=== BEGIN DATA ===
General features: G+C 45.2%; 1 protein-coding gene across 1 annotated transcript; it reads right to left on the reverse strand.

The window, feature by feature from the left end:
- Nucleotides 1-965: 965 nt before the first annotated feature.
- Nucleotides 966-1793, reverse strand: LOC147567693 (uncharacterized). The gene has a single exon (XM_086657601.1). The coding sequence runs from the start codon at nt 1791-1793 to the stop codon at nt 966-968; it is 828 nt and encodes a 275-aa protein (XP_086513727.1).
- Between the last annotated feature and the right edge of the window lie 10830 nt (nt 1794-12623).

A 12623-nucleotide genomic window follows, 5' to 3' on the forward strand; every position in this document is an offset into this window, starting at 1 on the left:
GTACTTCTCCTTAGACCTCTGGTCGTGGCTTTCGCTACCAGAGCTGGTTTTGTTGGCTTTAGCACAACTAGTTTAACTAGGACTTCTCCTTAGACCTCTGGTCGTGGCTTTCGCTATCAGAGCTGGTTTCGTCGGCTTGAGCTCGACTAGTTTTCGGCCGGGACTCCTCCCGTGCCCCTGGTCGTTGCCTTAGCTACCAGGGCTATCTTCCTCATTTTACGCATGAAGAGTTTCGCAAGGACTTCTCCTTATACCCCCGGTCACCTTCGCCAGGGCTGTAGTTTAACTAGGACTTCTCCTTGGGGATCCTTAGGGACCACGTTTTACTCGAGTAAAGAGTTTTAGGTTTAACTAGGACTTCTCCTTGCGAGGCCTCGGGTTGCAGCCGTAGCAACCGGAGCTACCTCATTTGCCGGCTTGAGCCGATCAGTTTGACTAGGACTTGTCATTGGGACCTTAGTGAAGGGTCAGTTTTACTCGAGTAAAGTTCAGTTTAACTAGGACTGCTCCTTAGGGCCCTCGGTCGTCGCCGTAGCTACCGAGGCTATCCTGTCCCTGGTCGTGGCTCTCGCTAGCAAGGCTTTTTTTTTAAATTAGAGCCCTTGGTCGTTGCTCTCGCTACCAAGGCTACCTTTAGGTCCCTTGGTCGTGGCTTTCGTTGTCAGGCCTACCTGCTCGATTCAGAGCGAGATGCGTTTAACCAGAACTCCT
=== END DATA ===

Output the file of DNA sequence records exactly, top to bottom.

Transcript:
General features: G+C 45.2%; 1 protein-coding gene across 1 annotated transcript; it reads right to left on the reverse strand.

The window, feature by feature from the left end:
- Nucleotides 1-965: 965 nt before the first annotated feature.
- Nucleotides 966-1793, reverse strand: LOC147567693 (uncharacterized). The gene has a single exon (XM_086657601.1). The coding sequence runs from the start codon at nt 1791-1793 to the stop codon at nt 966-968; it is 828 nt and encodes a 275-aa protein (XP_086513727.1).
- Between the last annotated feature and the right edge of the window lie 10830 nt (nt 1794-12623).

A 12623-nucleotide genomic window follows, 5' to 3' on the forward strand; every position in this document is an offset into this window, starting at 1 on the left:
GTACTTCTCCTTAGACCTCTGGTCGTGGCTTTCGCTACCAGAGCTGGTTTTGTTGGCTTTAGCACAACTAGTTTAACTAGGACTTCTCCTTAGACCTCTGGTCGTGGCTTTCGCTATCAGAGCTGGTTTCGTCGGCTTGAGCTCGACTAGTTTTCGGCCGGGACTCCTCCCGTGCCCCTGGTCGTTGCCTTAGCTACCAGGGCTATCTTCCTCATTTTACGCATGAAGAGTTTCGCAAGGACTTCTCCTTATACCCCCGGTCACCTTCGCCAGGGCTGTAGTTTAACTAGGACTTCTCCTTGGGGATCCTTAGGGACCACGTTTTACTCGAGTAAAGAGTTTTAGGTTTAACTAGGACTTCTCCTTGCGAGGCCTCGGGTTGCAGCCGTAGCAACCGGAGCTACCTCATTTGCCGGCTTGAGCCGATCAGTTTGACTAGGACTTGTCATTGGGACCTTAGTGAAGGGTCAGTTTTACTCGAGTAAAGTTCAGTTTAACTAGGACTGCTCCTTAGGGCCCTCGGTCGTCGCCGTAGCTACCGAGGCTATCCTGTCCCTGGTCGTGGCTCTCGCTAGCAAGGCTTTTTTTTTAAATTAGAGCCCTTGGTCGTTGCTCTCGCTACCAAGGCTACCTTTAGGTCCCTTGGTCGTGGCTTTCGTTGTCAGGCCTACCTGCTCGATTCAGAGCGAGATGCGTTTAACCAGAACTCCT